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Former La Joya police chief scheduled for trial on Feb. 19

Faced with federal drug trafficking charges, former La Joya police Chief Geovani Hernandez will take the case against him to trial Feb. 19.

During a hearing Thursday morning, U.S. District Judge Randy Crane scheduled jury selection for Feb. 19. The trial will start after the jury is seated.

20181219 GeovaniHernandezProblems with audio recorded by a government informant, however, could cause delays. McAllen-based attorney David Acosta, who represents Hernandez, wants the audio translated and transcribed.

“At this point with the shutdown we have zero ability to pay for transcription services,” Crane said.

Translating and transcribing audio recorded by the government informant would cost about $9,000, based on a $30 per minute fee, Acosta said. Translating and transcribing key excerpts would cost $3,000 to $4,000.

The federal government shutdown, which started on Dec. 22, prevents the court from making payments to third-party vendors, Crane said. To avoid further delays, Crane suggested the audio could be played in court and translated by the court interpreter.

Acosta and Assistant U.S. Attorney Kristen Rees, who is prosecuting the case, accepted that solution.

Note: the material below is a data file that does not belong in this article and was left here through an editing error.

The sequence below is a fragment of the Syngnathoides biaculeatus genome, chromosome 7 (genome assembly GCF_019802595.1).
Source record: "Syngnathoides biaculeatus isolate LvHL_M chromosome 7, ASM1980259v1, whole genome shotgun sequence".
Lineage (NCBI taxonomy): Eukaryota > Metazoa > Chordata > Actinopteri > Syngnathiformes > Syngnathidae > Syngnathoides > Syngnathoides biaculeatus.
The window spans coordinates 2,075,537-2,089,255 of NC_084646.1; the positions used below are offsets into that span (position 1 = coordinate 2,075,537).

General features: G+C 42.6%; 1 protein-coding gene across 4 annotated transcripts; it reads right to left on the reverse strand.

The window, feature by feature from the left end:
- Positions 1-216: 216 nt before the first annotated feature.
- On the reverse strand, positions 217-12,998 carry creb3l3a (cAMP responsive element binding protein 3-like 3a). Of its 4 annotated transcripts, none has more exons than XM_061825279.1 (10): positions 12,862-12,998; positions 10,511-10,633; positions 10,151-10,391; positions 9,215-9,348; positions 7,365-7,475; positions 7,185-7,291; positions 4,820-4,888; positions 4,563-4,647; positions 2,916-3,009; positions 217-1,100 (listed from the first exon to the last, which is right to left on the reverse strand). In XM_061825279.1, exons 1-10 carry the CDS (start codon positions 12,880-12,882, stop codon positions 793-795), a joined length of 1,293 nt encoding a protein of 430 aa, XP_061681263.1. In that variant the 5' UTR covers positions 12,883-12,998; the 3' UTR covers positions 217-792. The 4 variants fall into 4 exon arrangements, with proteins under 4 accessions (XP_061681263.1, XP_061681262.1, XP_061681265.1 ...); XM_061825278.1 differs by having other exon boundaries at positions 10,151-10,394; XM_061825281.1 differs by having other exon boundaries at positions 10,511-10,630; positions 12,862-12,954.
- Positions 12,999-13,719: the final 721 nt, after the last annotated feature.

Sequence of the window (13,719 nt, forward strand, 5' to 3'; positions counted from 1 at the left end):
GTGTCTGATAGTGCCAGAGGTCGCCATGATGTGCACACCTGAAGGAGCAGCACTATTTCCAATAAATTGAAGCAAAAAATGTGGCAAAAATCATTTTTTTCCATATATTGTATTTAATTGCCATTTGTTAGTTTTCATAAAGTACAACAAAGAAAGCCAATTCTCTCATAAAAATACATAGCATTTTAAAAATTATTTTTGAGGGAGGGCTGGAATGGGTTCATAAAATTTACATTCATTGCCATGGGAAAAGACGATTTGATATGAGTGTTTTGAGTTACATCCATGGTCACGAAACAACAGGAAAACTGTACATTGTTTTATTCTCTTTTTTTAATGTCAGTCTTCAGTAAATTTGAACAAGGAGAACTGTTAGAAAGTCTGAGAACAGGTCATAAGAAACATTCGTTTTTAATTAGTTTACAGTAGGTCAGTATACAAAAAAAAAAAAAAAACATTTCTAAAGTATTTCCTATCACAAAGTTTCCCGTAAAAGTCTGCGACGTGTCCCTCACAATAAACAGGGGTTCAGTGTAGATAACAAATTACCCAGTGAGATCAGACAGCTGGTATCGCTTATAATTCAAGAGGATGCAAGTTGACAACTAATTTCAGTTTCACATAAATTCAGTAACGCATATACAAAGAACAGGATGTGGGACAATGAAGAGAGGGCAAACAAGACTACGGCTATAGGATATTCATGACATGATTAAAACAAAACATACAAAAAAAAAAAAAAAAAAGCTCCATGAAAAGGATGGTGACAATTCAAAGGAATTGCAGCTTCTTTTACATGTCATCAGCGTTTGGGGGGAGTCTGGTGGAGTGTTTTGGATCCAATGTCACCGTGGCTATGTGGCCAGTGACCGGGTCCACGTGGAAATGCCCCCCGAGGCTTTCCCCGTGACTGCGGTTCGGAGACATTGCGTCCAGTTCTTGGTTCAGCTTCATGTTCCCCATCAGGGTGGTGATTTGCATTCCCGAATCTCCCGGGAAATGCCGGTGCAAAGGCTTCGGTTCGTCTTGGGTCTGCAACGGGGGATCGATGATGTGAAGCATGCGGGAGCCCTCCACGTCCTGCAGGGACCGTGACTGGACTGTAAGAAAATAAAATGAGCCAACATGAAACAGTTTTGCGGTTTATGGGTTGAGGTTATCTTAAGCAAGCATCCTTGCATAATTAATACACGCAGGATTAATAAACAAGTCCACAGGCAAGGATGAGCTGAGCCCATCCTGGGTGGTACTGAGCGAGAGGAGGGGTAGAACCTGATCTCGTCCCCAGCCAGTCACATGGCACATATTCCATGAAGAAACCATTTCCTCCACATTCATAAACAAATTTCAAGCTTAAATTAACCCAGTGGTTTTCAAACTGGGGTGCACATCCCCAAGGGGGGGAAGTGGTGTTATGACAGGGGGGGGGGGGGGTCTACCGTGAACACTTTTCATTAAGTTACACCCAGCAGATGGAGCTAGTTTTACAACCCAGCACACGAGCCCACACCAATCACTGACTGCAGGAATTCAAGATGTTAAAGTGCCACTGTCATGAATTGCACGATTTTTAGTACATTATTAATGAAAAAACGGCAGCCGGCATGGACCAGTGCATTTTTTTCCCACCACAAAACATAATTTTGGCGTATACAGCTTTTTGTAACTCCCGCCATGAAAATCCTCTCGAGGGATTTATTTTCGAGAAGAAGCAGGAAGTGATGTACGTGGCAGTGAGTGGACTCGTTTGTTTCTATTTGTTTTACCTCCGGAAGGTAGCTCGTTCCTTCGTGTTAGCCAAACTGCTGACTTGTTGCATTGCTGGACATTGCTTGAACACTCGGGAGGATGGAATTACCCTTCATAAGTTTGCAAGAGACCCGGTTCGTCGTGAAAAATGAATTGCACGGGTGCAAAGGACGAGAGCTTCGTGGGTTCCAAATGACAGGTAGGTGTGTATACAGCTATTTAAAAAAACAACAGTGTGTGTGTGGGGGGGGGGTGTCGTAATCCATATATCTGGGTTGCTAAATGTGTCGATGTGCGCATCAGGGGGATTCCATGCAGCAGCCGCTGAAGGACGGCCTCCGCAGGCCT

Acosta, though, said he still wants a key portion of one recording transcribed. It’s not clear who will cover that cost.

Federal agents arrested Geovani V. Hernandez, 44, of McAllen in August 2017, when he worked for the Progreso Police Department.

Hernandez is perhaps best known for running against then-Sheriff Lupe Treviño in the March 2012 Democratic Party primary. He also spent 10 months as La Joya police chief.

Homeland Security Investigations, a division of U.S. Immigration and Customs Enforcement, “received information” about Hernandez in 2016, according to court records.

Agents sent an informant to meet with him.

Hernandez bragged that he knew Juan Manuel “El Toro” Loza-Salinas, the Gulf Cartel plaza boss in Reynosa, and could travel throughout Tamaulipas without any problems, according to court records. After paying Hernandez to perform record checks — it’s unclear whether or not he used law enforcement databases — the informant asked him to provide security for a cocaine shipment.

Agents arrested Hernandez after he accepted $5,000 to provide security for a drug shipment.

Hernandez pleaded not guilty. If convicted on the drug trafficking charges, he faces 10 years to life in prison.

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